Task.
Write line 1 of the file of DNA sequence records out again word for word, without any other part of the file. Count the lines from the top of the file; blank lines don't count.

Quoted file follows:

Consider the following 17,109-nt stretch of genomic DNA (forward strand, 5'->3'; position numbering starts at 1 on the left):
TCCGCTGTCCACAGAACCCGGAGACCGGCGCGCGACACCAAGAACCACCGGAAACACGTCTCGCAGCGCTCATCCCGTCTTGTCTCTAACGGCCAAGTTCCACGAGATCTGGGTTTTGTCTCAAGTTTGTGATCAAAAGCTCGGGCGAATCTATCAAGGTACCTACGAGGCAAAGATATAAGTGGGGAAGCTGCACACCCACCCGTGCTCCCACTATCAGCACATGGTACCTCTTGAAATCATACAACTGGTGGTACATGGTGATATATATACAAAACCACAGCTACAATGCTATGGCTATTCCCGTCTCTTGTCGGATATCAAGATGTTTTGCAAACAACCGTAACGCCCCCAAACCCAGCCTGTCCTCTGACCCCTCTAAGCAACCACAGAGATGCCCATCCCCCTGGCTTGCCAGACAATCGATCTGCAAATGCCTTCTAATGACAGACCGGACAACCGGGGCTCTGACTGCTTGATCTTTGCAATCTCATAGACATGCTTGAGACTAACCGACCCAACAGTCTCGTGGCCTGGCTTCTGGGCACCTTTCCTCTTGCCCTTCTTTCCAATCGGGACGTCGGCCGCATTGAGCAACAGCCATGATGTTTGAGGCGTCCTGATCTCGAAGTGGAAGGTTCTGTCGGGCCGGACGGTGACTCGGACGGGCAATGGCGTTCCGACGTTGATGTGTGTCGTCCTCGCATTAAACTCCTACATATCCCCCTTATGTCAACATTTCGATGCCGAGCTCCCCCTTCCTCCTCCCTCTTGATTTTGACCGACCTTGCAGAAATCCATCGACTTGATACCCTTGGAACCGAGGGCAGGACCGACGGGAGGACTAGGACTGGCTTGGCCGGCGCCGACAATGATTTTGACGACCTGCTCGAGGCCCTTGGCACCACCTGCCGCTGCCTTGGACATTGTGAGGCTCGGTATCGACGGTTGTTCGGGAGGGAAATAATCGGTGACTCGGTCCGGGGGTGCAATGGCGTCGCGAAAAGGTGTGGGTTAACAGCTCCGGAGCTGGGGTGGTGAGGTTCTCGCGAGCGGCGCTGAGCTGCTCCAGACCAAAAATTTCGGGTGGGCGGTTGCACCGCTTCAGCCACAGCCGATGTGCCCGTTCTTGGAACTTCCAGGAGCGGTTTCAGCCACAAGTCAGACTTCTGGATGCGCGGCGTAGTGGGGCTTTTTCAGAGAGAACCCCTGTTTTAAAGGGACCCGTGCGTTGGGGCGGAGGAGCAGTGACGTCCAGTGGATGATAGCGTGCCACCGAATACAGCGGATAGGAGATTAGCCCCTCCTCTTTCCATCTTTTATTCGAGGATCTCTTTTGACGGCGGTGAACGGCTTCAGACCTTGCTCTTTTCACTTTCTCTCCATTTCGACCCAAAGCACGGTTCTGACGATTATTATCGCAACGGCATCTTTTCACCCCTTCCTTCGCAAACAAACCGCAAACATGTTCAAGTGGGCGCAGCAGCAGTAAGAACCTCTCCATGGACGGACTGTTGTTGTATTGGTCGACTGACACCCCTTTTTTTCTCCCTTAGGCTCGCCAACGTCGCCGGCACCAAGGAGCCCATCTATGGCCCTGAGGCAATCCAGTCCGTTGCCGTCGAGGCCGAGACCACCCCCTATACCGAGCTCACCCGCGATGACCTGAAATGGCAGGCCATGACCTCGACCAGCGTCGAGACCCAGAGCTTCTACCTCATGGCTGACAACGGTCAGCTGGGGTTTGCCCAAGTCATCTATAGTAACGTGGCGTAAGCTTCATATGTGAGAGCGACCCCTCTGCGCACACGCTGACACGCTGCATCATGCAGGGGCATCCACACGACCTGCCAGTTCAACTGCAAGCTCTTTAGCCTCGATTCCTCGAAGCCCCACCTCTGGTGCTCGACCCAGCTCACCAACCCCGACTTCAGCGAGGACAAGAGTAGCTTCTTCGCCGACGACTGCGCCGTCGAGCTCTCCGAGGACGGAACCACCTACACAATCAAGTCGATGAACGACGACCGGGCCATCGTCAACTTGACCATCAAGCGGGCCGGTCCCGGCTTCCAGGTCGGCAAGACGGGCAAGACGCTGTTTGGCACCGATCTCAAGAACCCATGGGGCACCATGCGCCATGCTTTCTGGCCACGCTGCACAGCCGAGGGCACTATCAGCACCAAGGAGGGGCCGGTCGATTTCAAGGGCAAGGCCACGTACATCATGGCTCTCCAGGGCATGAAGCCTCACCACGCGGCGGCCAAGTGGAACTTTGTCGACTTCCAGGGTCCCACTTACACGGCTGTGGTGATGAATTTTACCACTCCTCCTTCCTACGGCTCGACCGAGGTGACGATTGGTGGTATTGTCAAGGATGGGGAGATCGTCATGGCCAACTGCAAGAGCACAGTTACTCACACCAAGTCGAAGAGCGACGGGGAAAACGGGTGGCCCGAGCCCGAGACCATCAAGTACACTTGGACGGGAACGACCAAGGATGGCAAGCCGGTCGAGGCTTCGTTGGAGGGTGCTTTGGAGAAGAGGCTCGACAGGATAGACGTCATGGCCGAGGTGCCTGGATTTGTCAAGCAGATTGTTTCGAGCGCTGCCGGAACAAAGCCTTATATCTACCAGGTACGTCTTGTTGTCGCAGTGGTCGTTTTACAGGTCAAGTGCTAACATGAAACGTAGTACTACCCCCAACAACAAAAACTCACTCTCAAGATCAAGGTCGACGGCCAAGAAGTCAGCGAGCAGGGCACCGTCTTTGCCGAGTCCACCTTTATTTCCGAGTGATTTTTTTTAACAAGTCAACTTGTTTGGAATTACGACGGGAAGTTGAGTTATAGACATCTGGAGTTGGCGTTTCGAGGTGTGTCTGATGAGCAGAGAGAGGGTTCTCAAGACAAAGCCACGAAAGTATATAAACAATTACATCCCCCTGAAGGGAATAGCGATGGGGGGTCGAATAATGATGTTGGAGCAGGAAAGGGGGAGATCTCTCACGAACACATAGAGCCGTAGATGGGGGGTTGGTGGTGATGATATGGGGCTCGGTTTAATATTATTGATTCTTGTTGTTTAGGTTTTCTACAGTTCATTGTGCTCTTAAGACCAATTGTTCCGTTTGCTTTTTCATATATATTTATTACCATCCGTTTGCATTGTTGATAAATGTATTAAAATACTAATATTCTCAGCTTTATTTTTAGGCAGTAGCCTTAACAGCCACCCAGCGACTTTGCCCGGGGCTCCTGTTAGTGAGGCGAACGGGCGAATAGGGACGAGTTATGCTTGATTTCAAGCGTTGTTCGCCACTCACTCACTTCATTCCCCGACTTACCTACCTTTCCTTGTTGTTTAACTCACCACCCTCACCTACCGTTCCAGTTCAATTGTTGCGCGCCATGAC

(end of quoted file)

Consider the following 17,109-nt stretch of genomic DNA (forward strand, 5'->3'; position numbering starts at 1 on the left):